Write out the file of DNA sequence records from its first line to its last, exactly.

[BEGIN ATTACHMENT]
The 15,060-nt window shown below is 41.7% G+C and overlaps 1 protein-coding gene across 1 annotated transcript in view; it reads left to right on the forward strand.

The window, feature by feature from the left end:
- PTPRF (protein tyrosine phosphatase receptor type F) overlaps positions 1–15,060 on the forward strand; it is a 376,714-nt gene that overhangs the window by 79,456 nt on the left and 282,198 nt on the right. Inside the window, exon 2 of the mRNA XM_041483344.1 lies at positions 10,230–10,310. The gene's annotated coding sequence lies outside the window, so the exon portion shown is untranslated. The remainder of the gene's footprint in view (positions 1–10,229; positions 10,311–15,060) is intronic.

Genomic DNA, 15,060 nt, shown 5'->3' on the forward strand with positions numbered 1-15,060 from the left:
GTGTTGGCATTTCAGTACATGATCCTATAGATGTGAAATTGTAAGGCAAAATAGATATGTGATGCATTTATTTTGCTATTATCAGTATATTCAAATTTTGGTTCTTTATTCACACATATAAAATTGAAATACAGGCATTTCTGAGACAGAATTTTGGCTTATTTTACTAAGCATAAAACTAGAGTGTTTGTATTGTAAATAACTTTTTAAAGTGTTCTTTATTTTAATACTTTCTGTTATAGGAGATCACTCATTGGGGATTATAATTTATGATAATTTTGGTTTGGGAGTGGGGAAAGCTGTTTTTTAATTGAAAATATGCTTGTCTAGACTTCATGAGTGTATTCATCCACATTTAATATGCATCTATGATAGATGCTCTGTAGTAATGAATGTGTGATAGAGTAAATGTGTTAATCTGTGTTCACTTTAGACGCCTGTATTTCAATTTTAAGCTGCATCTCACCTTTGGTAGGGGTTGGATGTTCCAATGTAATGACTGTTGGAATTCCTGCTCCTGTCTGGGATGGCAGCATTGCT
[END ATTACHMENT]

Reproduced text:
The 15,060-nt window shown below is 41.7% G+C and overlaps 1 protein-coding gene across 1 annotated transcript in view; it reads left to right on the forward strand.

The window, feature by feature from the left end:
- PTPRF (protein tyrosine phosphatase receptor type F) overlaps positions 1–15,060 on the forward strand; it is a 376,714-nt gene that overhangs the window by 79,456 nt on the left and 282,198 nt on the right. Inside the window, exon 2 of the mRNA XM_041483344.1 lies at positions 10,230–10,310. The gene's annotated coding sequence lies outside the window, so the exon portion shown is untranslated. The remainder of the gene's footprint in view (positions 1–10,229; positions 10,311–15,060) is intronic.

Genomic DNA, 15,060 nt, shown 5'->3' on the forward strand with positions numbered 1-15,060 from the left:
GTGTTGGCATTTCAGTACATGATCCTATAGATGTGAAATTGTAAGGCAAAATAGATATGTGATGCATTTATTTTGCTATTATCAGTATATTCAAATTTTGGTTCTTTATTCACACATATAAAATTGAAATACAGGCATTTCTGAGACAGAATTTTGGCTTATTTTACTAAGCATAAAACTAGAGTGTTTGTATTGTAAATAACTTTTTAAAGTGTTCTTTATTTTAATACTTTCTGTTATAGGAGATCACTCATTGGGGATTATAATTTATGATAATTTTGGTTTGGGAGTGGGGAAAGCTGTTTTTTAATTGAAAATATGCTTGTCTAGACTTCATGAGTGTATTCATCCACATTTAATATGCATCTATGATAGATGCTCTGTAGTAATGAATGTGTGATAGAGTAAATGTGTTAATCTGTGTTCACTTTAGACGCCTGTATTTCAATTTTAAGCTGCATCTCACCTTTGGTAGGGGTTGGATGTTCCAATGTAATGACTGTTGGAATTCCTGCTCCTGTCTGGGATGGCAGCATTGCT